What is it? Set 549

I need some help with 3209 in this week's set:
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Larger images:
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Rob
Reply to
Rob H.
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3205 I'll guess that these are [ancient] Chinese multiple rocket launchers. They hold 100 rockets, with arrows as stabilizing sticks that are fired as a barrage. I'll guess further that these are reasonably modern museum exhibits.
Reply to
Alexander Thesoso
3206 Paint stirrer?
Reply to
Alexander Thesoso
Easy one at 3205 - it was on Mythbusters. It's a hwacha, an ancient Korean multiple-rocket-launcher weapon.
3206 looks like a whisk, for cooking eggs or similar.
Reply to
Mark Brader
3205, colonial baby carriage for India Fakur babies in training. 3206, either radio directional antenna, fly swatter for huge flies, or egg wisk. 3207, radish cultivator, for small gardens. 3208, embossing tool for rail road tickets. 3209, no clue. 3210, no clue.
Reply to
Stormin Mormon
3206
I am thinking rug beater
Reply to
Markem
#3206 - Rug beater? #3209 - Looks like the body for a hand held grinder.
Reply to
Scott Lurndal
Correct, it's called a hwacha, but I don't know if they are originals or reproductions.
Reply to
Rob H.
It is a stirrer but not for paint.
Reply to
Rob H.
Yes
It's used like a whisk but it's not for cooking.
Reply to
Rob H.
Close!
Reply to
Rob H.
Yes
It's used like a whisk but it's not for cooking.
I think it's for mixing size for wallpapering.
Steve
Reply to
shazzbat
Posting from the usenet newsgroup rec.crafts.metalworking as always:
3205) A strange thing. Is it perhaps a portable device for crushing sugar cane?
3206) An egg whipper?
3207) Some sort of fork designed to easily slip off whatever it picks up by operating the lever.
3208) O.K. Another interesting device. First off, it is built on a parallel-acting jaws pliers. The size looks close to that of the metal-backed buttons/pins, but the left-hand part is too small to assemble one without bending the backing plate, and the pliers are not really offering enough leverage to make it practical for this use.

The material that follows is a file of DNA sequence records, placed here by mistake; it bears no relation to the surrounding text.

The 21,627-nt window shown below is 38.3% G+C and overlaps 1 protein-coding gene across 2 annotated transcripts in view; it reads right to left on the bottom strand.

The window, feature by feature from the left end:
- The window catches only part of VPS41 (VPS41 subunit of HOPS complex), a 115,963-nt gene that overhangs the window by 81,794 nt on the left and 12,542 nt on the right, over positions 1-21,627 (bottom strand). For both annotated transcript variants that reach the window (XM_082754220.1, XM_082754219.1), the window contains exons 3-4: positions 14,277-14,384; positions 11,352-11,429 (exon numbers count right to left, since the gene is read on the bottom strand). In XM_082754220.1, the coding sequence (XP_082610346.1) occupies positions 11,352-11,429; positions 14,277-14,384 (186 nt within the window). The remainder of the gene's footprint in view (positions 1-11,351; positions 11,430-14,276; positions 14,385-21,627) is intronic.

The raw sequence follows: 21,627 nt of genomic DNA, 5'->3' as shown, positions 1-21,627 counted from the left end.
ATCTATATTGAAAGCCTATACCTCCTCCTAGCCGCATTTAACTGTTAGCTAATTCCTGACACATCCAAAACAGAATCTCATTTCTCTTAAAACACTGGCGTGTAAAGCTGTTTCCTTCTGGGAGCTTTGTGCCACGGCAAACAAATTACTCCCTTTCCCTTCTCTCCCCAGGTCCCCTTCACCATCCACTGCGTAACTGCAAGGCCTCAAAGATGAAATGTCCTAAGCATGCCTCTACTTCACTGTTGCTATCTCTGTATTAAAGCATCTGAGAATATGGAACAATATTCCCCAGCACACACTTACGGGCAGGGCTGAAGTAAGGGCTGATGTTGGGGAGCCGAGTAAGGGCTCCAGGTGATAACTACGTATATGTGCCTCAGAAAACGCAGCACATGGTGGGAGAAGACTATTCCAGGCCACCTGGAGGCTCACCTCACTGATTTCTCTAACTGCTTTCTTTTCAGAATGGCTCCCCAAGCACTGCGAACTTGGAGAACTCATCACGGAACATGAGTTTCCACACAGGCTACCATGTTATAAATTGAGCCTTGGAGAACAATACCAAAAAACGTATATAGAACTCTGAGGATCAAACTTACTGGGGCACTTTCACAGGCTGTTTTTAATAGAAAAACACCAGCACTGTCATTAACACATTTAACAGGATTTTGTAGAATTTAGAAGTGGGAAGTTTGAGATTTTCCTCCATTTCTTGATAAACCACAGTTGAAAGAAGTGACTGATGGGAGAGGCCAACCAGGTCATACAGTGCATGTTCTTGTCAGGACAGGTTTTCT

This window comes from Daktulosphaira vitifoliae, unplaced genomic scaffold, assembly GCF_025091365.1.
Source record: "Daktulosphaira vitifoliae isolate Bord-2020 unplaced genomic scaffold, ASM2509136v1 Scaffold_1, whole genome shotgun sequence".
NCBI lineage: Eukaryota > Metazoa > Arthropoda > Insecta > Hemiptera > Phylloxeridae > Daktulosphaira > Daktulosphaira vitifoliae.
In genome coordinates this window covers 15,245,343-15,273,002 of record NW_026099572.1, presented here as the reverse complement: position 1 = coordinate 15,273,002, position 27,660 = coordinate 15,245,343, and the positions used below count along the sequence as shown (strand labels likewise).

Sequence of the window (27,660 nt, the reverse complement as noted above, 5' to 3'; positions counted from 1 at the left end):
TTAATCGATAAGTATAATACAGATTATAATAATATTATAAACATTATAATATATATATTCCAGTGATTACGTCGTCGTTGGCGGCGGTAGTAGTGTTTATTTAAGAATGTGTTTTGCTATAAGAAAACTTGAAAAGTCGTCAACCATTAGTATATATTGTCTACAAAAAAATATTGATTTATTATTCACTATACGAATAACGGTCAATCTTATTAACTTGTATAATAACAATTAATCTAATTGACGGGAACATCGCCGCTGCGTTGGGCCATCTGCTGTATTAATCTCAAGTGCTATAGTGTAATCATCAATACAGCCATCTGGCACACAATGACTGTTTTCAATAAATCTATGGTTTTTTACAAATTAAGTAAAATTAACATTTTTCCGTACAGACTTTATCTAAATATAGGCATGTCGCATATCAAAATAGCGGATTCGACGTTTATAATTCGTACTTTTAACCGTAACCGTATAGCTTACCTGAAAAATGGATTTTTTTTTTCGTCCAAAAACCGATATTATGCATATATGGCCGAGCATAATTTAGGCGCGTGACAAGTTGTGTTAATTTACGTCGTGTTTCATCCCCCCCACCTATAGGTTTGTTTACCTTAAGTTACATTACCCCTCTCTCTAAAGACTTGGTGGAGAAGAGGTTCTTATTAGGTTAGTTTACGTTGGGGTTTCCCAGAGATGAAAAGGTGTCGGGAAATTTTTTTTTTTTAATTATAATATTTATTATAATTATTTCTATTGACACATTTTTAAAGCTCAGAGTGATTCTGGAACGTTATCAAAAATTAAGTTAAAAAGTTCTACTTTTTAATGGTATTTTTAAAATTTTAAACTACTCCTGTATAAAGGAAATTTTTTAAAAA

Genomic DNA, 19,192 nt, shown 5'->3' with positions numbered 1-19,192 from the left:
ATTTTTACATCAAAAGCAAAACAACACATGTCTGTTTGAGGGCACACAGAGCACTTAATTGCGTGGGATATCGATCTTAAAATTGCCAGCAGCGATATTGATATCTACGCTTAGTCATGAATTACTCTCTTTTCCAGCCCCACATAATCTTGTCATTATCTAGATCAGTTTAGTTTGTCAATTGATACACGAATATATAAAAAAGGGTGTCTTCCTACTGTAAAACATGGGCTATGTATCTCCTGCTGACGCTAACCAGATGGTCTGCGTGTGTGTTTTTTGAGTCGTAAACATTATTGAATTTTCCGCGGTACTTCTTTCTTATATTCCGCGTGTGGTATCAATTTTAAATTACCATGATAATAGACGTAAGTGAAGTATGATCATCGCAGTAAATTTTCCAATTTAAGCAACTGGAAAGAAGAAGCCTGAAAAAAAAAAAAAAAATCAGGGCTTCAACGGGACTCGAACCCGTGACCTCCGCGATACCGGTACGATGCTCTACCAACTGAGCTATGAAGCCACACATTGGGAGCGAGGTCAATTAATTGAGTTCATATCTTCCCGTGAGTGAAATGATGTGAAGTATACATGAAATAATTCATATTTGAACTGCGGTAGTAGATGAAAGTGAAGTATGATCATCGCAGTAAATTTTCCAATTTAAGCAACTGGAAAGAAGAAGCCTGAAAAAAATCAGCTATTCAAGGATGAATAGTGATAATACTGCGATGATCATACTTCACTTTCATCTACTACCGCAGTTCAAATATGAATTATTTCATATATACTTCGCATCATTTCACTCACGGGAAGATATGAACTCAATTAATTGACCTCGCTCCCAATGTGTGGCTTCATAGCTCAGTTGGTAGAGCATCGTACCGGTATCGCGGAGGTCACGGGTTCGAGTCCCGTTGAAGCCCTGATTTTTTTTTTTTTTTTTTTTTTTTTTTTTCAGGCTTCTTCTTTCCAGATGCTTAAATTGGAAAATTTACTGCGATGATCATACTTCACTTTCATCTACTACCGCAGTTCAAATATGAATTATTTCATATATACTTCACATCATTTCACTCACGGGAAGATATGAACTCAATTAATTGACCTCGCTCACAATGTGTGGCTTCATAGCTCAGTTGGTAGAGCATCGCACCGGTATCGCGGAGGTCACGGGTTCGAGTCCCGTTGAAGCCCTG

So -- I don't know.
3209) The tapered square to the left looks like what is found on the shafts for winding tall clocks -- but it is the wrong gender to fit into a clock.
Out of curiosity -- which direction does the ratio go? Is the left or the right hand side the faster?
And how heavy (wide) are the gears? If they are thin stamped steel, they don't have the torque to drive much significant load.
Perhaps it is for something like spinning a wheel with holes in it to act as an "optical chopper" -- or maybe a hand-powered fan.
3210) Strange -- and I can't see enough of it to be sure, but it looks like it could scribe a diametrical line across the end of a piece of round stock. (More detailed photo of the spring loaded arm might give more clues.)
A tough series.
Now to post and then see what others have suggested.
Enjoy, DoN.
Reply to
DoN. Nichols
3208 a device to install the back on a pocket watch.
Reply to
G. Ross
You're in the right ball park, the patent for this tool can be seen in the answers for this week:
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Rob
Reply to
Rob H.
Don't know, I'll email the owner and ask him this question.
Here is a photo of the gears that he sent, they look to be not very thin:
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Reply to
Rob H.
Thanks!
O.K. About medium strength, then. And while I don't know which side is up,. the side on the top is the high speed, and the one on the bottom is the low speed. (Assuming that the center gears shown are directly connected to the shafts. No real depth to the photo -- even if I save it and adjust the gamma to make it less dark.
Maybe it is supposed to have a fan blade on the high speed end, and be used as a hand-cranked breeze in hot weather?
Or -- as someone else suggested -- for a hand cranked grinding wheel (a quite small one). If it had a way to clamp it on a table edge, it could be for sharpening scissors or something similar. But I seem to remember a wooden handle under the gear housing, which is awkward for most grinding uses.
Enjoy, DoN.
Reply to
DoN. Nichols
Given that additional clue, before going to see that one -- let me state a secondary guess. It is for deforming plastic watch and dial indicator crystals. Push the center in relative to the ring and the OD shrinks a bit. Drop the bezel ring onto it so the edge of the crystal fits into the groove there, and relax the grip on the pliers to let the crystal expand into the ring.
I made something to do this -- using a drill press and the press part instead of pliers.
Now to see what the "hidden" answers really say.
Yes! I wish that I had seen this before I needed to make a tool to do this. (I used mine on crystals for various sizes of dial indicators of the sorts used by machinists.
I hope that this one has interchangeable parts, to adapt it to larger or smaller crystals. I had to make (so far) three different sizes. :-)
Enjoy, DoN.
Reply to
DoN. Nichols
They were right about one thing:
"(OCR text may contain errors)"
Pretty much unreadable. :-)
Enjoy, DoN.
Reply to
DoN. Nichols

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